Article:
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Propane suppliers struggle to meet rural demands amid chill

Corn Dry Dried Drying
Posted at 1:35 PM, Nov 06, 2019
and last updated 2019-11-06 15:03:48-05

DES MOINES, Iowa (AP) — A late harvest, wet grain and the fall chill have combined to multiply demand for propane in Iowa and other states, according to agriculture and propane industry officials.

Iowa Agriculture Secretary Mike Naig told The Des Moines Register that the demand on the supply system during the last week to 10 days has been tremendous.

“It’s really created a supply pinch,” Naig said, adding that nearly every bushel of corn needs to be dried.

The corn crop’s late maturity means it had less time than usual to dry in the field. Corn normally should have about 15-17% moisture, officials said. But the average for corn currently being harvested is 21%. It could spoil if not dried.

Temperatures dipping into the 20s and 30s this week also mean more propane is needed to heat homes and livestock facilities.

The situation may not be as pronounced in Nebraska.

Kurtis Harms with the Nebraska Corn Board checked with some farmers and said he didn’t turn up more problems than usual with wet grain. But that could change soon, Harms said, as the harvest continues.

Record flooding along the Missouri and Mississippi rivers and tributaries and heavy spring rains delayed planting and now the harvest.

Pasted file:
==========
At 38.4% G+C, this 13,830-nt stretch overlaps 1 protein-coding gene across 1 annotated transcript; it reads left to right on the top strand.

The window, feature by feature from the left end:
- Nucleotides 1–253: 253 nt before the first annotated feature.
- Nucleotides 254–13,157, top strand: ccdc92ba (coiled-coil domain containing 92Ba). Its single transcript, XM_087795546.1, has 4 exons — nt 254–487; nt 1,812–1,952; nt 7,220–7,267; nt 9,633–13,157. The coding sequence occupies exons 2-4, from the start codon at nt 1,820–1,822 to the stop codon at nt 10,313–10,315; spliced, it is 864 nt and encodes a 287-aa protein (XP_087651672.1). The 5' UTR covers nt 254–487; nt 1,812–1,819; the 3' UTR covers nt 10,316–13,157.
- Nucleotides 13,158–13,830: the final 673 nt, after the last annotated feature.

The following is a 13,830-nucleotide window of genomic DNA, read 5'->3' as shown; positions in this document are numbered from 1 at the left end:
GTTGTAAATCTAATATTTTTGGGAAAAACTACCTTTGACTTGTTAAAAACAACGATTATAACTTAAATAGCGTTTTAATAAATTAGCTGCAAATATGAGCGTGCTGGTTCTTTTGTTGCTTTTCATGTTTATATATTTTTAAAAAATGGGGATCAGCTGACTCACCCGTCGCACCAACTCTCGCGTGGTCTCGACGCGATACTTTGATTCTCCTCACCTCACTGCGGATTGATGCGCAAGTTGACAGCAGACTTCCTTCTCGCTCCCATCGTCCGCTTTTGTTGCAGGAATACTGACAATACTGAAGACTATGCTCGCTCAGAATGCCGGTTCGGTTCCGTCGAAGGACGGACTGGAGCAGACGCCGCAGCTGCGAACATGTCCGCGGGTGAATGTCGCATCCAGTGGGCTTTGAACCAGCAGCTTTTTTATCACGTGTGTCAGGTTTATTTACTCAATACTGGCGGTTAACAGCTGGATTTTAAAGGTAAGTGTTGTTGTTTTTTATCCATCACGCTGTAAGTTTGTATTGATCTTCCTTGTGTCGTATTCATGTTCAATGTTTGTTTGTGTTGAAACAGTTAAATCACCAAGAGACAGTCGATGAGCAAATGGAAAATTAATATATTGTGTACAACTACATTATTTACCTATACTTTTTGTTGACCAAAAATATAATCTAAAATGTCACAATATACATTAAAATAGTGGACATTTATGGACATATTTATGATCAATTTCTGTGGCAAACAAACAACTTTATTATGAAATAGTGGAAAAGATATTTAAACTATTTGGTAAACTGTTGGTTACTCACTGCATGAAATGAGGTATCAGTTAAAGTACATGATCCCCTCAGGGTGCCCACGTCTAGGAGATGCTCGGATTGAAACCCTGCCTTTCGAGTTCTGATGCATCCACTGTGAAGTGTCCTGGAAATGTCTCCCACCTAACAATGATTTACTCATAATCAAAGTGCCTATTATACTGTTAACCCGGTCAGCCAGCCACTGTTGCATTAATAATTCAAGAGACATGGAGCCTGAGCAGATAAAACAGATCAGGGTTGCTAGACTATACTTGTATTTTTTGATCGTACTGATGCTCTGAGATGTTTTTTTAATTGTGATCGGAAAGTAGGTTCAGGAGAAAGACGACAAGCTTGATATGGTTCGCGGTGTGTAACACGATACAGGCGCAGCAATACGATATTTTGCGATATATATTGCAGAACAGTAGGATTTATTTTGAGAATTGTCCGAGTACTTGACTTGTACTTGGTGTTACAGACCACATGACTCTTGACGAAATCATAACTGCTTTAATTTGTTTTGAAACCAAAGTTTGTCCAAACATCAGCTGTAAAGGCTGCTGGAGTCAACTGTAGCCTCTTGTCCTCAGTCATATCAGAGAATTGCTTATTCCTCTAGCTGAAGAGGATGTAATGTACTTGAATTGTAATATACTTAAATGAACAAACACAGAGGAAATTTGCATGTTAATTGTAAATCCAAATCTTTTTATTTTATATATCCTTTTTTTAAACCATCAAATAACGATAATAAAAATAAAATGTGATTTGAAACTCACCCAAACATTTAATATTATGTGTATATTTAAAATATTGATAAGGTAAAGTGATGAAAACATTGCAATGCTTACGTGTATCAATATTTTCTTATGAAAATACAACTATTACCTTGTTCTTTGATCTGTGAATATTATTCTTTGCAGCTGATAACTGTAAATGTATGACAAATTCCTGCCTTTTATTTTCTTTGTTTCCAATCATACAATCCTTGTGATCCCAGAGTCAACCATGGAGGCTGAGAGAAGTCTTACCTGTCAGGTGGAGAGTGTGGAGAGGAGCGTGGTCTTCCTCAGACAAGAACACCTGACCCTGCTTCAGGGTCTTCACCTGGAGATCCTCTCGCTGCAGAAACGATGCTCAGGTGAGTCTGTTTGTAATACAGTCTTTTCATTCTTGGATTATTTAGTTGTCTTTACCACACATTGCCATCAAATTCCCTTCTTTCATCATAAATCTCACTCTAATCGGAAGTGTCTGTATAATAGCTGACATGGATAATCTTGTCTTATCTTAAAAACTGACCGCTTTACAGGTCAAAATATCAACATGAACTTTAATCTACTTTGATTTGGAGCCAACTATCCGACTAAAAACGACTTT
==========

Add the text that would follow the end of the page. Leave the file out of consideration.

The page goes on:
Just 43% of Iowa’s corn crop had been brought in as of Monday, a federal report said, and the harvest is 11 days behind the typical figure at this time of year. In neighboring Nebraska, Monday’s U.S. Department of Agriculture report showed 60% of the state’s corn has been harvested, compared with 69% for the five-year average.

“I don’t believe it’s an actual product problem. It’s a transport problem,” Lynne Schuller, executive director of the Nebraska Propane Gas Association, told The Associated Press on Wednesday.

Trucks must wait in line for hours at propane terminals as elevators scramble to get propane for customers. Iowa’s Gov. Kim Reynolds has already signed an emergency proclamation to help boost supplies by lifting restrictions on how many hours drivers can work.

The Federal Motor Carrier Safety Administration also has lifted driver restrictions across Iowa, Nebraska and other states with propane supply problems.

Nebraska Governor Pete Ricketts parised the decision by the Federal Motor Carrier Safety Administration.

“A large portion of the corn being harvested needs to be dried for proper handling and storage,” said Gov. Ricketts. “This has raised demand and lowered supplies of heating fuel in the Midwest. The FMCSA’s emergency declaration provides regulatory flexibility so that energy needs throughout Nebraska can be met in a timely manner.”